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fair and balanced

By Diogenes (bio - articles ) | Nov 06, 2008

Writing on religion for the Washington Post (which, by the way, is like writing on rock music for the Christian Science Monitor, but never mind that), Father Tom Reese surveys the election results, with the solemn air of a serious young man who would stroke his beard if he could manage to grow one.

Catholic voters ignored the instructions of a group of vocal bishops and delivered 54% of their vote for Barack Obama as president of the United States.

Can't argue with you there, Tom. Facts are facts.

There were a few Catholic bishops who suggested that Catholic voters should be worried about Obama's support for abortion, Father Reese concedes. But while nasty old Chaput and Burke and Finn and that crowd insisted that abortion should be an overriding issue, most American bishops avoided clear statements on that question. Father Tom concludes: "The silence of the majority gave the impression that the vocal bishops were speaking for all the bishops."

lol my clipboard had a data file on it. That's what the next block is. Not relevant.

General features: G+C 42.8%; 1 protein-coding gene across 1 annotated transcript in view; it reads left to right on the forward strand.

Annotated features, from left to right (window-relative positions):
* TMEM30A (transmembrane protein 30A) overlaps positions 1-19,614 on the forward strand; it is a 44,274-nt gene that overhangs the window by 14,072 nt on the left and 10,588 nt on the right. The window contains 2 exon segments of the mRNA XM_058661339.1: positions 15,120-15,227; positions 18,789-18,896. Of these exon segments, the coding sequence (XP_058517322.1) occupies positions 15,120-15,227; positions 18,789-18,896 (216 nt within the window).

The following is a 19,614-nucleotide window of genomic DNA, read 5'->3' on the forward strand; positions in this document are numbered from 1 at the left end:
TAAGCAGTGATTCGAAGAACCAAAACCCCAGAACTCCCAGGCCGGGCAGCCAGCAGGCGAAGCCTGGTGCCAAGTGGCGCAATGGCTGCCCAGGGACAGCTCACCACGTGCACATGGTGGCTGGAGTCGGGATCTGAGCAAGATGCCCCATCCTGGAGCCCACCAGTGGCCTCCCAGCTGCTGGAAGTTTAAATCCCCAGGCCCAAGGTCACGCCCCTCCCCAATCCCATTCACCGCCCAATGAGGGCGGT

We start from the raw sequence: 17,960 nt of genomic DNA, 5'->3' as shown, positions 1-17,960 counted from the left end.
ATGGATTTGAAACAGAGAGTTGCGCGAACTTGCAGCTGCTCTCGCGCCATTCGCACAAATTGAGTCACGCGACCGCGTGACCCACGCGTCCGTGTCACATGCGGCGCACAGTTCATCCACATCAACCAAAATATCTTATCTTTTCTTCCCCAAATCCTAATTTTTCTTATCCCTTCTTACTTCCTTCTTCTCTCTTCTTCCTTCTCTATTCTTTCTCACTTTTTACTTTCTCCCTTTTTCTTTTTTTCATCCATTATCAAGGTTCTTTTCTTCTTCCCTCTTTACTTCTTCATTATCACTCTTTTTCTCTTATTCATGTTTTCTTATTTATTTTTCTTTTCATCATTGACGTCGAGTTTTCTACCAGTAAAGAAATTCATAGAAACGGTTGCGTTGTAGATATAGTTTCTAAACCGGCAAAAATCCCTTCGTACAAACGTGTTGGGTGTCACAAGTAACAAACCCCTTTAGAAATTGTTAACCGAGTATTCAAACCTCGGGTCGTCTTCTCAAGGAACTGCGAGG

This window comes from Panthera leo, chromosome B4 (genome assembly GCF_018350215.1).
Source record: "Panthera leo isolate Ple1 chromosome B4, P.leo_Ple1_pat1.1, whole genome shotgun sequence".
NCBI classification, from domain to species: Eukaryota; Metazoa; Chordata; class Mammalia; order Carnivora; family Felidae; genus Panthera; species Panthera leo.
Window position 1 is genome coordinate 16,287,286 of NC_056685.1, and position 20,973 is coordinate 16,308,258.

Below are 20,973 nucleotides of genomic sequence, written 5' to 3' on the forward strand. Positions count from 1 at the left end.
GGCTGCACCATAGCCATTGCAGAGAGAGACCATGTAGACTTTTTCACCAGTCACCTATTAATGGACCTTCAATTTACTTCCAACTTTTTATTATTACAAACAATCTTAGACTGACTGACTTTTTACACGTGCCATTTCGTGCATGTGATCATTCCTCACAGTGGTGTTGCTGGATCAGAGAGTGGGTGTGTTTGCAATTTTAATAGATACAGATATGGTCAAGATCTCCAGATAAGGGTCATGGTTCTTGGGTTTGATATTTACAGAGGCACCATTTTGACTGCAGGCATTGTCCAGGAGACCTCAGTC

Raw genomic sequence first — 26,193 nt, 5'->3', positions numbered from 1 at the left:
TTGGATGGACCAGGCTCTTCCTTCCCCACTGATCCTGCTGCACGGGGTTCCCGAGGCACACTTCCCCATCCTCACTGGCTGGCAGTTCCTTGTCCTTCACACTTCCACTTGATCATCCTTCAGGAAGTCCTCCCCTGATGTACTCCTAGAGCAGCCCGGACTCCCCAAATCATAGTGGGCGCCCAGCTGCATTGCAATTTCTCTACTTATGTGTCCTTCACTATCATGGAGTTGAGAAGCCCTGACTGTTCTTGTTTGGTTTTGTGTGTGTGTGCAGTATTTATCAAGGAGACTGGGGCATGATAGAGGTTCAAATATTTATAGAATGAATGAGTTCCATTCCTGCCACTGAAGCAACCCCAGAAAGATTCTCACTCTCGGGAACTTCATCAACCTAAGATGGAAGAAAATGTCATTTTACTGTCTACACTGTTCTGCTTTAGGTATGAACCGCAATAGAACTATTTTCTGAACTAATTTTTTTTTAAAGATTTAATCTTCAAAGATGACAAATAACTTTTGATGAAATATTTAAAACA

Oh, really? The principle should be familiar to anyone who has watched A Man for All Seasons: "Silence betokens consent." So when the polls show that most Catholics plan to vote for a pro-abortion candidate, and most bishops remain silent on the matter, those Catholic voters can reasonably conclude, in this case, that their bishops do not mind if they vote for Obama.

Now we all know-- you know and I know and Father Tom knows-- that most American bishops are not terribly unhappy that Catholics in their dioceses voted for Obama. Oh, yes, they may be uncomfortable with the Catholic voters' support for a pro-abortion candidate. They may be uncomfortable with the Catholic voters' proclivities, but they do not see the situation as an emergency-- as they might, for example, recognize an emergency if the same Catholics stopped contributing to the annual diocesan fundraising drives.

Why would Father Tom be anxious to conclude that Catholic voters rejected the authority of most American bishops on Election Day, when only a small minority of bishops had exercised their authority in any significant way? Could it be that the former editor of America magazine has a bee in his bonnet: an abiding bias against the authority of the Church magisterium? That might help to explain why he's the former editor of America.




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